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ARS Home » Research » Publications at this Location » Publication #122612


item Kirk, Ivan

Submitted to: Transactions of the ASAE
Publication Type: Peer Reviewed Journal
Publication Acceptance Date: 7/31/2001
Publication Date: N/A
Citation: N/A

Interpretive Summary: Labels for crop protection products often specify that the material must be applied in a certain droplet size spray. Aerial applicators need to know the droplet size from their system to comply with these label requirements. Computer spreadsheet models were developed for fixed-wing aircraft spray nozzles to meet these needs. Aerial applicators can input their operating conditions into the model for their nozzles and the model predicts droplet size and percentage of sprayed material that is expected to drift. This information will permit aerial applicators to comply with product label requirements and to optimize applications for controlling spray drift. Aerial applicators will be more responsible applicators of crop production and protection products through use of these spray nozzle models.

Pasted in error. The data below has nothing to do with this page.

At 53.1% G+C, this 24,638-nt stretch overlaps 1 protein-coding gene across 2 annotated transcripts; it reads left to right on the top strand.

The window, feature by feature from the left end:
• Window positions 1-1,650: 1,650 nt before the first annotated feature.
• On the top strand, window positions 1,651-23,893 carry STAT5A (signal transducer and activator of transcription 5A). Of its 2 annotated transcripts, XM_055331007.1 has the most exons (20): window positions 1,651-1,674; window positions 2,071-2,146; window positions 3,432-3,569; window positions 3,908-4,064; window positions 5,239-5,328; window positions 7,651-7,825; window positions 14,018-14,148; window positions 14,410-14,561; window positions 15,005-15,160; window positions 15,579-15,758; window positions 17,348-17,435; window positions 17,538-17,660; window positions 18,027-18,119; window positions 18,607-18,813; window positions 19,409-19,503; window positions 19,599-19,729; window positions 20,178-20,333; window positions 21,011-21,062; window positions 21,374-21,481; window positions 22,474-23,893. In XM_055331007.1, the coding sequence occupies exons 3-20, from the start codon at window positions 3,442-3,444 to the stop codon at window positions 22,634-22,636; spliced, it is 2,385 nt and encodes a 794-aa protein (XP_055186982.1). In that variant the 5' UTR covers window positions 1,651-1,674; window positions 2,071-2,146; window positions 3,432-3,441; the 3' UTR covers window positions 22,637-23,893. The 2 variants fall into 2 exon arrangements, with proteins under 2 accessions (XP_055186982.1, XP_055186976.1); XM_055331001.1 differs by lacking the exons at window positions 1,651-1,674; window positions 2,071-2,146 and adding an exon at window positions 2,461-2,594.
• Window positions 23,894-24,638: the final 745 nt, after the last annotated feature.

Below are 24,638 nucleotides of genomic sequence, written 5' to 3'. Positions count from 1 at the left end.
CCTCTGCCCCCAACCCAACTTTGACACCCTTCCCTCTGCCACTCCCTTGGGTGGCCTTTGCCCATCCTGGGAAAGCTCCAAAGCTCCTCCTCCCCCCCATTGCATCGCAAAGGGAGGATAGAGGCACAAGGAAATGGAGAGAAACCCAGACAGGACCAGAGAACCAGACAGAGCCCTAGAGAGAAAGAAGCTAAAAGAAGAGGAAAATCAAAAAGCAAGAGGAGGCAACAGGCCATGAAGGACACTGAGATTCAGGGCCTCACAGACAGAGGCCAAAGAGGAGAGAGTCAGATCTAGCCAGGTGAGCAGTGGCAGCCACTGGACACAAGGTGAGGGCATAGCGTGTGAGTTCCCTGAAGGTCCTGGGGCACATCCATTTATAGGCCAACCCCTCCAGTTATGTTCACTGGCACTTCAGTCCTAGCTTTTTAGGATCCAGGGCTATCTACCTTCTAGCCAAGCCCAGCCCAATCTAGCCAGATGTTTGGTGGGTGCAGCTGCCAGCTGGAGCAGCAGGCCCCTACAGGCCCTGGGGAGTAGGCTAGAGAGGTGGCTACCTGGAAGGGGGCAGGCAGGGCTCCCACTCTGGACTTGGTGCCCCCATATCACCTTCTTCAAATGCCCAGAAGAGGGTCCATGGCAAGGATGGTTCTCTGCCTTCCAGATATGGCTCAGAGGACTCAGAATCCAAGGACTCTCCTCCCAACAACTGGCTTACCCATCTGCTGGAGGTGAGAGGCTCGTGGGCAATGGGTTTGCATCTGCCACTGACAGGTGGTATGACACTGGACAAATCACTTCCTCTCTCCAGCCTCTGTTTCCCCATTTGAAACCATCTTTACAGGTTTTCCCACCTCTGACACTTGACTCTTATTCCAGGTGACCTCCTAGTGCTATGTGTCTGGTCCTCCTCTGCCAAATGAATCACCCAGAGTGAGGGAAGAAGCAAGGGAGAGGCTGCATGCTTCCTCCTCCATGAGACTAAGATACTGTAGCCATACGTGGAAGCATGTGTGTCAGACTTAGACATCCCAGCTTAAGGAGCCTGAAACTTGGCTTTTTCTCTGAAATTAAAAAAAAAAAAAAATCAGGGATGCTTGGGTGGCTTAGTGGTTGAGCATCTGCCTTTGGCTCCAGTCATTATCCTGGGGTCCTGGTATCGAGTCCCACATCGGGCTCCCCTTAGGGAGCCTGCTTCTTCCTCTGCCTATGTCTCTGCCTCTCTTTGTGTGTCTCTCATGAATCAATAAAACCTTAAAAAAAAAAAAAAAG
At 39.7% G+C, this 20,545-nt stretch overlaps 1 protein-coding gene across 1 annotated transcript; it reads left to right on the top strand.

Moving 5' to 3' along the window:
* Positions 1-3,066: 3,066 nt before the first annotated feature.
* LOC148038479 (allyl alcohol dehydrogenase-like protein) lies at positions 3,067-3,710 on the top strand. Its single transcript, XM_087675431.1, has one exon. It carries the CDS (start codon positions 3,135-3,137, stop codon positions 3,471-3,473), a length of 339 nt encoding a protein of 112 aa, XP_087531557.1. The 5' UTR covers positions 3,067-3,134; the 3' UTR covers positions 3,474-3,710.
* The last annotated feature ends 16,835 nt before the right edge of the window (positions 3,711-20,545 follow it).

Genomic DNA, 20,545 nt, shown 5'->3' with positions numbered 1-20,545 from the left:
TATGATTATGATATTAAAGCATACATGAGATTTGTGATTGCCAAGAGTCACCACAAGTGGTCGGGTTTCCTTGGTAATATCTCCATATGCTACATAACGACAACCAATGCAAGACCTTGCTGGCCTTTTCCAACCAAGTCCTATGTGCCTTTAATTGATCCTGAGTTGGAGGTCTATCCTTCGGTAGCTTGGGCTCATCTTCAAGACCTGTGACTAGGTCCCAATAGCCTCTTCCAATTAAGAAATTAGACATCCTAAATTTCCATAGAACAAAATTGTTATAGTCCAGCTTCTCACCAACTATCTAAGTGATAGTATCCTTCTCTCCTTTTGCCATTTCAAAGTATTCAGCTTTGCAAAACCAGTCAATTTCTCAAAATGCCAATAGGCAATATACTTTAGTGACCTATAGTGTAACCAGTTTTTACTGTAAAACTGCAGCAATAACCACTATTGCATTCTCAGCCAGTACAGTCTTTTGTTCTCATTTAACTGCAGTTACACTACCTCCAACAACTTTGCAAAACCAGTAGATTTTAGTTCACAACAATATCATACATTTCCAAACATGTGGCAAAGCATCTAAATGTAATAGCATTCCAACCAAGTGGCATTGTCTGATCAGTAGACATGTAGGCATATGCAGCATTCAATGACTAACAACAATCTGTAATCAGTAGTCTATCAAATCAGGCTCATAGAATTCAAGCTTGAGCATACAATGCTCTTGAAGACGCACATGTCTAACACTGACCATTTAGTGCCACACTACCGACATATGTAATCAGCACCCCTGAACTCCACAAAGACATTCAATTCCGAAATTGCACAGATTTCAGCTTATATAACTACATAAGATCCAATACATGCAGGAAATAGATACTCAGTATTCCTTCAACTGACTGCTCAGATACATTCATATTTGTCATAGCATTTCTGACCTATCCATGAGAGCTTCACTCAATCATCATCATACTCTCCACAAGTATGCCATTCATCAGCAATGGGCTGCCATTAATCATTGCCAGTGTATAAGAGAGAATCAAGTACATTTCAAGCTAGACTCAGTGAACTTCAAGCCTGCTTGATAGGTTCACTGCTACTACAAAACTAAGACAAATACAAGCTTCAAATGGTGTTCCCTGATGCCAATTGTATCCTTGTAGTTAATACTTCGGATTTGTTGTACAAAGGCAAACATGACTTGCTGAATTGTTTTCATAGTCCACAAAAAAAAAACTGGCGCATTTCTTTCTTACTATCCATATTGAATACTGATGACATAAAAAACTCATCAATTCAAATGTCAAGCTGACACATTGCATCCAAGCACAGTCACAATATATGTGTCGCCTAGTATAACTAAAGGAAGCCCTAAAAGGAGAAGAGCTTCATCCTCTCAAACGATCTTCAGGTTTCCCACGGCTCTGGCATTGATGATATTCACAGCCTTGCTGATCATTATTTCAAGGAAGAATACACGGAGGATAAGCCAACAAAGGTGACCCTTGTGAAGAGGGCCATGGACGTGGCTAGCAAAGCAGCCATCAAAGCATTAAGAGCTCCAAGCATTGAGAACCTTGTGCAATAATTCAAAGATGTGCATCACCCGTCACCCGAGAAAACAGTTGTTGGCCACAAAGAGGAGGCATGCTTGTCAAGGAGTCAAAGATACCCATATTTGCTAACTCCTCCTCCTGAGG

Technical Abstract: Pesticide applicators should be knowledgeable about droplet spectra classification and compliance with crop protection product labels. Some pesticide product labels already specify application with a certain droplet spectra classification and labels for many new and reregistered products are expected to require application within a specified range of the spray droplet spectrum (e.g., Medium or Coarse). Applicators of pesticides will need to know how to achieve the specified droplet spectra classification with their application. Spray nozzle parameters, pressure, and airspeed are primary factors that influence droplet spectra classification from aerial spray nozzles. Computer spreadsheet models for spray nozzles commonly used on fixed-wing aircraft were developed that will permit applicators to select their spray nozzle, input operational conditions for an application, and predict the expected droplet spectra classification. Atomization models are presented for eight of the most commonly used spray nozzles on fixed-wing aircraft as determined from aerial applicator surveys. The models are available on diskette and web pages for applicator use. These models provide a tool that applicators can use to mitigate spray drift and ensure compliance with crop protection product label requirements for applying sprays with a specific droplet spectra classification.